Gabeira recounts his political activities of the 1960s as part of the Marxist Movimento Revolucionário 8 de outubro (MR-8) underground in his autobiographical book O que é isso, companheiro? The book follows the four days in the fall of 1969, when MR-8 forcibly abducted Ambassador Elbrick and successfully exchanged the American diplomat for fifteen political prisoners held by Brazil's military government. O qui é isso, companheiro? was eventually adapted by Gabeira into a screenplay directed by filmmaker Bruno Barreto, starring Alan Arkin, and released in 1997 as Four Days in September. Other testimonies of Gabeira's political life include Hóspede da utopia and O crepúsculo do macho, the latter an account of his life in Chile up until the ouster of Salvador Allende and the author's flight to Cuba and elsewhere in Latin America before leaving the region for Sweden.

In the novel Sinais da vida no planeta Minas, Gabeira comments on sexism through telling the story of a wealthy young woman who is murdered by a jealous lover. Noting that the author's "notions of sex-role analysis are wondrously fuzzy," World Literature Today reviewer N. Lindstrom nonetheless determined Sinais da vida no planeta Minas to be "worth reading for its detailed and vivid recreation of life among the well-heeled" and for the wealth of "legend, social history and gossip" Gabeira includes within its pages.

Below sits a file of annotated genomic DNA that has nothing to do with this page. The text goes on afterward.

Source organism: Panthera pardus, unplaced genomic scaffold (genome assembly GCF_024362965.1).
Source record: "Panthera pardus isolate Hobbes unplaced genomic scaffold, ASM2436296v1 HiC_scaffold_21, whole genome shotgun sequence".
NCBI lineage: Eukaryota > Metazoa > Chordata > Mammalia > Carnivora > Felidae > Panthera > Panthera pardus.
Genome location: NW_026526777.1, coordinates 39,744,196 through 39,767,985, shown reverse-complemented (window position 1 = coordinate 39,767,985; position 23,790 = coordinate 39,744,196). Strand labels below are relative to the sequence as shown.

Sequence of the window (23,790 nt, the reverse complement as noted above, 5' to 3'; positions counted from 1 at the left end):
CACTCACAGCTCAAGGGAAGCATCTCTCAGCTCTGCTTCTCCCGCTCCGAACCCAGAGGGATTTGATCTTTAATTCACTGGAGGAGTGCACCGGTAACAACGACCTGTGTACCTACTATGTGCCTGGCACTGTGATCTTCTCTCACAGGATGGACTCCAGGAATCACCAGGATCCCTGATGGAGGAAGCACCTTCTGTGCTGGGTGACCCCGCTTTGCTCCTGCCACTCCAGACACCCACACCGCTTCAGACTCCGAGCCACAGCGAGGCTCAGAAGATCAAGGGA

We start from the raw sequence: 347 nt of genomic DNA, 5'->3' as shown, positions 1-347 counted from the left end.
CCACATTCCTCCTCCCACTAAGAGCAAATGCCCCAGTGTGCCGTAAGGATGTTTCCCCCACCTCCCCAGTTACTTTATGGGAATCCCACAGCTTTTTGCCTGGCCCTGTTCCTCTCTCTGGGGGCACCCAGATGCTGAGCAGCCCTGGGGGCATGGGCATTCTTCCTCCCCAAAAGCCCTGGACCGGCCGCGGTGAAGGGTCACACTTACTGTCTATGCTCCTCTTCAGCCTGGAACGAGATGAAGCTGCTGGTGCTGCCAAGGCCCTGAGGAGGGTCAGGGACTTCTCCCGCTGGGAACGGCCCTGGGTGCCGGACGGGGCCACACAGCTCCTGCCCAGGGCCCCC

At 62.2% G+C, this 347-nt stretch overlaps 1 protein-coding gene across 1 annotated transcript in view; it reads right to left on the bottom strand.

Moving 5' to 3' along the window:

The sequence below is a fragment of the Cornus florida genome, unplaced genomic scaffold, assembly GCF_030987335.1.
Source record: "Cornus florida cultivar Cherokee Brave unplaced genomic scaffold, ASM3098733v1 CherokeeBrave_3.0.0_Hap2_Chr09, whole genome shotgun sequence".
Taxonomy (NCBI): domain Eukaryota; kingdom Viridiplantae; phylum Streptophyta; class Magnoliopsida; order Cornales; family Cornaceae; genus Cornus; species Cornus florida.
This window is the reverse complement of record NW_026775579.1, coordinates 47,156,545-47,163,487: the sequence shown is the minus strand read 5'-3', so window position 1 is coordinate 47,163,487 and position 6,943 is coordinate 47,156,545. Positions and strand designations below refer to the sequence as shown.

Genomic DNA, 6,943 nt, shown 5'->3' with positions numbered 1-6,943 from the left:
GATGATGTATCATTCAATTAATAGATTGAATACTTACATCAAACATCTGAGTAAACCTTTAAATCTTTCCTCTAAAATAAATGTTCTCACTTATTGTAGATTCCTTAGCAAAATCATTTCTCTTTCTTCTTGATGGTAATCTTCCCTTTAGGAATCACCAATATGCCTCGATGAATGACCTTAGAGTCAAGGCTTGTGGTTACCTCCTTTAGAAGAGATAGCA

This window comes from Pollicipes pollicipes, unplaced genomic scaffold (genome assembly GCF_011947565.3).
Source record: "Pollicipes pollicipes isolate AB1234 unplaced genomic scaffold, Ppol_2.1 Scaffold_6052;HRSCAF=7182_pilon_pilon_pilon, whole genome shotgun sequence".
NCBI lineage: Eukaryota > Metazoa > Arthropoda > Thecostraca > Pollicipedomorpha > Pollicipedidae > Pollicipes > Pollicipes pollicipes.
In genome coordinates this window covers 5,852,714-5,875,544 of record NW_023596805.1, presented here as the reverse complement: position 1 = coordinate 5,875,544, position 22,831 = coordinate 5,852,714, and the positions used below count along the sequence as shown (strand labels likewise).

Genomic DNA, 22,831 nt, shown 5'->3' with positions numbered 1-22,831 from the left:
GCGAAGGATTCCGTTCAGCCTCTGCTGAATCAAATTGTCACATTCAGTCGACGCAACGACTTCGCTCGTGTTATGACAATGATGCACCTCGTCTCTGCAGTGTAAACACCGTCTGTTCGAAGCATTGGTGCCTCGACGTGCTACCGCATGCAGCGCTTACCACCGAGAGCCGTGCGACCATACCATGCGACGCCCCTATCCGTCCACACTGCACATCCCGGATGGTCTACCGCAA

Commenting on Gabeira's nonfiction works, Robert Kruger noted in an essay in The Discourse of Power: Culture, Hegemony, and the Authoritarian State that the former guerrilla's rebirth as a Westernized liberal notwithstanding, there is a "strong nostalgic attitude throughout Gabeira's writings.… [He] writes with wit and humour, yet he tends to smother criticism in a satire often burlesque and lampoonish. Gabeira's is the indiscrete charm of an outraged petty bourgeoisie.… [whose] popularity lies precisely in the ideological process by which truly revolutionary ideas … are depopularized, that is, taken out of context, and away from the working class, and debased, transformed into bourgeois ideology … through the media and transmitted finally as political farce which reinforces mass cynicism."

BIOGRAPHICAL AND CRITICAL SOURCES:

BOOKS

Larsen, Neil, editor, The Discourse of Power: Culture, Hegemony, and the Authoritarian State, Institute for the Study of Ideologies and Literature (Minneapolis, MN), 1983, pp. 177-178.

PERIODICALS

American Historical Review, April, 1998, Darién Davis, review of Four Days in September, pp. 632-633.

Financial Times, October 13, 1997, Geoff Dyer, "Brazilian Maverick Shifts Spiritual Home," p. 4.

Guardian, February 25, 1998, Alex Bellos, "Naked Gun," p. T9.

New York Times, August 5, 1985, Alan Riding, "Exile, Back in Rio, Agitates for Change on the Left," p. A2.

ULULA, annual 1984, Dulce-Maria Viana, "O narcisismo da mesmoria," pp. 73-80.

World Literature Today, winter, 1984, N. Lindstrom, review of Sinais de vida no planeta Minas, p. 82.

ONLINE

Fernando Gabeira Home Page,http://www.gabeira.com/ (November 5, 2003).*